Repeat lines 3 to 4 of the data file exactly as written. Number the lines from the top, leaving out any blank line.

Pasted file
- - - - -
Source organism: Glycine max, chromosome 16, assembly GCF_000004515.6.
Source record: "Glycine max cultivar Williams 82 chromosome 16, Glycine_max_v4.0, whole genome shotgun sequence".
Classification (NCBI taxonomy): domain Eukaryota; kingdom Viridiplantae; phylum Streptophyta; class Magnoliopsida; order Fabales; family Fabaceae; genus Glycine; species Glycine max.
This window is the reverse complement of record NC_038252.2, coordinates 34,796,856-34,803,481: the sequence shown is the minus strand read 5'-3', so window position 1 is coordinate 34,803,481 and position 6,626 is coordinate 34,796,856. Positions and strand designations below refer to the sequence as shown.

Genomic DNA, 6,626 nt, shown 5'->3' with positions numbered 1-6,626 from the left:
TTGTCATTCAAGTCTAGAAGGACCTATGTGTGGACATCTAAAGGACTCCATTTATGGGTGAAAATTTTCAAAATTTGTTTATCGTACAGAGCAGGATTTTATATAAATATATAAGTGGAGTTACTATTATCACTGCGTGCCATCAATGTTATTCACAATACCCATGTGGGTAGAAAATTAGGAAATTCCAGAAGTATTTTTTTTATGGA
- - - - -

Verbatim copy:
Classification (NCBI taxonomy): domain Eukaryota; kingdom Viridiplantae; phylum Streptophyta; class Magnoliopsida; order Fabales; family Fabaceae; genus Glycine; species Glycine max.
This window is the reverse complement of record NC_038252.2, coordinates 34,796,856-34,803,481: the sequence shown is the minus strand read 5'-3', so window position 1 is coordinate 34,803,481 and position 6,626 is coordinate 34,796,856. Positions and strand designations below refer to the sequence as shown.